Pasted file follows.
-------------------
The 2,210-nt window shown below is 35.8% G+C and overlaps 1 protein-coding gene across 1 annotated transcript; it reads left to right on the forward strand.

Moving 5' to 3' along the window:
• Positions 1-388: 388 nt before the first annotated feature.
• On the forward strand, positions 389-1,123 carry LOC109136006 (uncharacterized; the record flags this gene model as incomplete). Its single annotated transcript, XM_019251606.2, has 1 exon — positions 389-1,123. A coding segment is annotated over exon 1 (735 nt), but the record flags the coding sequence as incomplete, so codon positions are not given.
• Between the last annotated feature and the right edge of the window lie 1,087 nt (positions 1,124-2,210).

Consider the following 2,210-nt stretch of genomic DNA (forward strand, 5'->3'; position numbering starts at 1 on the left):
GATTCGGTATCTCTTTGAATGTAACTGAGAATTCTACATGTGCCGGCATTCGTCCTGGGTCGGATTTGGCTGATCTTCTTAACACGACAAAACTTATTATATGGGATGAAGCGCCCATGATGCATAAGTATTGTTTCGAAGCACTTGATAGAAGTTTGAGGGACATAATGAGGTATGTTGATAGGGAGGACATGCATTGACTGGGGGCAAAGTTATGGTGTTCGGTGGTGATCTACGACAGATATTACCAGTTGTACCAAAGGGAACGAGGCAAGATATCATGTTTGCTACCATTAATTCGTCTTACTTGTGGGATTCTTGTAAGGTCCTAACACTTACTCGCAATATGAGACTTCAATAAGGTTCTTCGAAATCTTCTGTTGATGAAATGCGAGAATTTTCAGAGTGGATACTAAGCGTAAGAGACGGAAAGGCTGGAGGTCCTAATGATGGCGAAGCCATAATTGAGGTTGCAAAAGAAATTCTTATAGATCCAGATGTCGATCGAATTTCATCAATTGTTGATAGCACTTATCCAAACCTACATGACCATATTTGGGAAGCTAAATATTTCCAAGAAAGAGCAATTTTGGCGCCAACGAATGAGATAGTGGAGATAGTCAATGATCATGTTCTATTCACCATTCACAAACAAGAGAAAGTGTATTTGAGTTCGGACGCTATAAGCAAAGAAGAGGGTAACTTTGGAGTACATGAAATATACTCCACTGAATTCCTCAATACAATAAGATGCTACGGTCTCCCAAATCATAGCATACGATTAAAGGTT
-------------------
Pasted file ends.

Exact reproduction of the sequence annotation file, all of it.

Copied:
The 2,210-nt window shown below is 35.8% G+C and overlaps 1 protein-coding gene across 1 annotated transcript; it reads left to right on the forward strand.

Moving 5' to 3' along the window:
• Positions 1-388: 388 nt before the first annotated feature.
• On the forward strand, positions 389-1,123 carry LOC109136006 (uncharacterized; the record flags this gene model as incomplete). Its single annotated transcript, XM_019251606.2, has 1 exon — positions 389-1,123. A coding segment is annotated over exon 1 (735 nt), but the record flags the coding sequence as incomplete, so codon positions are not given.
• Between the last annotated feature and the right edge of the window lie 1,087 nt (positions 1,124-2,210).

Consider the following 2,210-nt stretch of genomic DNA (forward strand, 5'->3'; position numbering starts at 1 on the left):
GATTCGGTATCTCTTTGAATGTAACTGAGAATTCTACATGTGCCGGCATTCGTCCTGGGTCGGATTTGGCTGATCTTCTTAACACGACAAAACTTATTATATGGGATGAAGCGCCCATGATGCATAAGTATTGTTTCGAAGCACTTGATAGAAGTTTGAGGGACATAATGAGGTATGTTGATAGGGAGGACATGCATTGACTGGGGGCAAAGTTATGGTGTTCGGTGGTGATCTACGACAGATATTACCAGTTGTACCAAAGGGAACGAGGCAAGATATCATGTTTGCTACCATTAATTCGTCTTACTTGTGGGATTCTTGTAAGGTCCTAACACTTACTCGCAATATGAGACTTCAATAAGGTTCTTCGAAATCTTCTGTTGATGAAATGCGAGAATTTTCAGAGTGGATACTAAGCGTAAGAGACGGAAAGGCTGGAGGTCCTAATGATGGCGAAGCCATAATTGAGGTTGCAAAAGAAATTCTTATAGATCCAGATGTCGATCGAATTTCATCAATTGTTGATAGCACTTATCCAAACCTACATGACCATATTTGGGAAGCTAAATATTTCCAAGAAAGAGCAATTTTGGCGCCAACGAATGAGATAGTGGAGATAGTCAATGATCATGTTCTATTCACCATTCACAAACAAGAGAAAGTGTATTTGAGTTCGGACGCTATAAGCAAAGAAGAGGGTAACTTTGGAGTACATGAAATATACTCCACTGAATTCCTCAATACAATAAGATGCTACGGTCTCCCAAATCATAGCATACGATTAAAGGTT